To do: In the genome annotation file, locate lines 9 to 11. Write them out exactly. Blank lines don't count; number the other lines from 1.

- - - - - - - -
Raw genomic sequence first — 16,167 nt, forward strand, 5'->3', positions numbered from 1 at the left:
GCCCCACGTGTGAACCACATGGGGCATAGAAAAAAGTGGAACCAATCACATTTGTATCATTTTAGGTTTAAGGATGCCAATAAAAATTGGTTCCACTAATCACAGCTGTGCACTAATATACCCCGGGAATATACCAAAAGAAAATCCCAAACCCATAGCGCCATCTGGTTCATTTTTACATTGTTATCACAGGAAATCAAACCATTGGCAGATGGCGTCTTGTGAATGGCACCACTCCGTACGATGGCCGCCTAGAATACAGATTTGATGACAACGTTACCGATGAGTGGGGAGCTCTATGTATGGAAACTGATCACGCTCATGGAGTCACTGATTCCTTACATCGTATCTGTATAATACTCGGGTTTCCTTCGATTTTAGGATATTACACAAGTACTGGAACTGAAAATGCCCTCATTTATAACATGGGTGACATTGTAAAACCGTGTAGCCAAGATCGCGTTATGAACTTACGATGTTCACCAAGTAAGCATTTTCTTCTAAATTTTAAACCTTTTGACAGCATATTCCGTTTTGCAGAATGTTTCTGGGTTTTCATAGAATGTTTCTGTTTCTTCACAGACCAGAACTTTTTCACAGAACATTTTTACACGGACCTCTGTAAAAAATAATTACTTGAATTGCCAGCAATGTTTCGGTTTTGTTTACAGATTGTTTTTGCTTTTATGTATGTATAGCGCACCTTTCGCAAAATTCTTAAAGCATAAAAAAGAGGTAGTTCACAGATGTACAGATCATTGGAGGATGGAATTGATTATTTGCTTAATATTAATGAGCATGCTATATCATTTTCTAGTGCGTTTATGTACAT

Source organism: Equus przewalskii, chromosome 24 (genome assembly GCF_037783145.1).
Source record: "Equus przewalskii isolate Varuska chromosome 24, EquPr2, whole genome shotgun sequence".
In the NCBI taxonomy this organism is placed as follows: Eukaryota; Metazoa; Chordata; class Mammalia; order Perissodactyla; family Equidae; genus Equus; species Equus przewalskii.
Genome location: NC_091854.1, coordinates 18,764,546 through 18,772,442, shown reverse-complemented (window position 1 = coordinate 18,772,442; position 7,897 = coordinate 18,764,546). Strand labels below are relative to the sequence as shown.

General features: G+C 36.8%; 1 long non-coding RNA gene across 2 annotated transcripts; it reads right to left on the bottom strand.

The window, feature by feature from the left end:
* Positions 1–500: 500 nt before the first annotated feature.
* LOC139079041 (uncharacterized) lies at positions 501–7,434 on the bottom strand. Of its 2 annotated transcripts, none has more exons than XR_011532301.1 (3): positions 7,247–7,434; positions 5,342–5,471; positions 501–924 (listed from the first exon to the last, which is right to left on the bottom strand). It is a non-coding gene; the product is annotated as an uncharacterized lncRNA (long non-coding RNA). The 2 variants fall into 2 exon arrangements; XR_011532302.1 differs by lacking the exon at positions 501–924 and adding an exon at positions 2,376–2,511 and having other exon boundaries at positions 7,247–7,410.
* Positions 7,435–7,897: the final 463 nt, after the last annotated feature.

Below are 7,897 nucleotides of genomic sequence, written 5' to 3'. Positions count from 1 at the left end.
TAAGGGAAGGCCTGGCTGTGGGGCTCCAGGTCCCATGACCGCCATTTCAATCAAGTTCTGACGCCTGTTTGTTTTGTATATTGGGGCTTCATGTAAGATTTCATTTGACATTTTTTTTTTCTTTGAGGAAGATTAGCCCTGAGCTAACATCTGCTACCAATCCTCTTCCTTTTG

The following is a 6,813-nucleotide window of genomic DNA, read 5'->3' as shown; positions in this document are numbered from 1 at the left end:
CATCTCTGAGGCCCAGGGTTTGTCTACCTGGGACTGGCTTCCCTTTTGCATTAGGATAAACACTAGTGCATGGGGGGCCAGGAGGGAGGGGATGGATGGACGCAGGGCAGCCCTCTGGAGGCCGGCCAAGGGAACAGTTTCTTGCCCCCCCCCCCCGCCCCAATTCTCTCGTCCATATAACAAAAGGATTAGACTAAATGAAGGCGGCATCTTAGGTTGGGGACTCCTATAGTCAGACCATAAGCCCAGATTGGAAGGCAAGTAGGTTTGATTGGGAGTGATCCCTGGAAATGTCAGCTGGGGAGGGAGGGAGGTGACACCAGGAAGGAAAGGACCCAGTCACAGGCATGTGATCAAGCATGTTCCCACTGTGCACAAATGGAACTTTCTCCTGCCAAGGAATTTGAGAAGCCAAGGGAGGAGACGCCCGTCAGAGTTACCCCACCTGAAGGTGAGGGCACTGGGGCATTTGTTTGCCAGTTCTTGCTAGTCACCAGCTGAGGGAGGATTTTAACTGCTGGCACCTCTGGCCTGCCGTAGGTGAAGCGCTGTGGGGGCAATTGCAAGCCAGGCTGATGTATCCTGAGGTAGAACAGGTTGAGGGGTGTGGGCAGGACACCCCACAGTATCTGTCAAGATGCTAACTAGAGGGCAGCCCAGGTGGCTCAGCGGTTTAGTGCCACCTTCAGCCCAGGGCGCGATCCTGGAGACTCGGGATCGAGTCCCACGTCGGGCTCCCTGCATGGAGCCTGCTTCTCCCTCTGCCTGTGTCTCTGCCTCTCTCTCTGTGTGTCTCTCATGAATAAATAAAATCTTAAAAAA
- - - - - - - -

* Positions 1–500: 500 nt before the first annotated feature.
* LOC139079041 (uncharacterized) lies at positions 501–7,434 on the bottom strand. Of its 2 annotated transcripts, none has more exons than XR_011532301.1 (3): positions 7,247–7,434; positions 5,342–5,471; positions 501–924 (listed from the first exon to the last, which is right to left on the bottom strand). It is a non-coding gene; the product is annotated as an uncharacterized lncRNA (long non-coding RNA). The 2 variants fall into 2 exon arrangements; XR_011532302.1 differs by lacking the exon at positions 501–924 and adding an exon at positions 2,376–2,511 and having other exon boundaries at positions 7,247–7,410.
* Positions 7,435–7,897: the final 463 nt, after the last annotated feature.